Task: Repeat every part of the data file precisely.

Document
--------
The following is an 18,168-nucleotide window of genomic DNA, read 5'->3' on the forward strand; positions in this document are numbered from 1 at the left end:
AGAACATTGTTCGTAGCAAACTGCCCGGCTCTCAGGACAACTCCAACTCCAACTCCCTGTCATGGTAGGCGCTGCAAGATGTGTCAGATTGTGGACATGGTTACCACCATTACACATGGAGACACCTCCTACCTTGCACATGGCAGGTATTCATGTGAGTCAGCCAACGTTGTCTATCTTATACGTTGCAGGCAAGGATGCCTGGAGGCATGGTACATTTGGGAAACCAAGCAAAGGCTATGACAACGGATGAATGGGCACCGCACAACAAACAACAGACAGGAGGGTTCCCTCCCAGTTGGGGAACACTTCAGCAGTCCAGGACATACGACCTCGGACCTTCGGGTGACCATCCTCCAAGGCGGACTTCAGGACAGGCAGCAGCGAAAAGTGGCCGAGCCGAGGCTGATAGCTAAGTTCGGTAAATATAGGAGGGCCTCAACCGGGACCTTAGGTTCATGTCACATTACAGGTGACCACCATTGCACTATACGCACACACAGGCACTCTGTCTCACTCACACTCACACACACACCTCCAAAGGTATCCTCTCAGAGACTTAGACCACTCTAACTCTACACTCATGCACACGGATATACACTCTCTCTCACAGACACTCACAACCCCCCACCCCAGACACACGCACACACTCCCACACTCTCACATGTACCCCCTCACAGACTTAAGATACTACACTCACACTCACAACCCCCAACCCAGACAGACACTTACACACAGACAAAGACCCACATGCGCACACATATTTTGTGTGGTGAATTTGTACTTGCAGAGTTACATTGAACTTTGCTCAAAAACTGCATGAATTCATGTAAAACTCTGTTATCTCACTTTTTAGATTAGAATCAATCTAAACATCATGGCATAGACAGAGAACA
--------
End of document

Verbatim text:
The following is an 18,168-nucleotide window of genomic DNA, read 5'->3' on the forward strand; positions in this document are numbered from 1 at the left end:
AGAACATTGTTCGTAGCAAACTGCCCGGCTCTCAGGACAACTCCAACTCCAACTCCCTGTCATGGTAGGCGCTGCAAGATGTGTCAGATTGTGGACATGGTTACCACCATTACACATGGAGACACCTCCTACCTTGCACATGGCAGGTATTCATGTGAGTCAGCCAACGTTGTCTATCTTATACGTTGCAGGCAAGGATGCCTGGAGGCATGGTACATTTGGGAAACCAAGCAAAGGCTATGACAACGGATGAATGGGCACCGCACAACAAACAACAGACAGGAGGGTTCCCTCCCAGTTGGGGAACACTTCAGCAGTCCAGGACATACGACCTCGGACCTTCGGGTGACCATCCTCCAAGGCGGACTTCAGGACAGGCAGCAGCGAAAAGTGGCCGAGCCGAGGCTGATAGCTAAGTTCGGTAAATATAGGAGGGCCTCAACCGGGACCTTAGGTTCATGTCACATTACAGGTGACCACCATTGCACTATACGCACACACAGGCACTCTGTCTCACTCACACTCACACACACACCTCCAAAGGTATCCTCTCAGAGACTTAGACCACTCTAACTCTACACTCATGCACACGGATATACACTCTCTCTCACAGACACTCACAACCCCCCACCCCAGACACACGCACACACTCCCACACTCTCACATGTACCCCCTCACAGACTTAAGATACTACACTCACACTCACAACCCCCAACCCAGACAGACACTTACACACAGACAAAGACCCACATGCGCACACATATTTTGTGTGGTGAATTTGTACTTGCAGAGTTACATTGAACTTTGCTCAAAAACTGCATGAATTCATGTAAAACTCTGTTATCTCACTTTTTAGATTAGAATCAATCTAAACATCATGGCATAGACAGAGAACA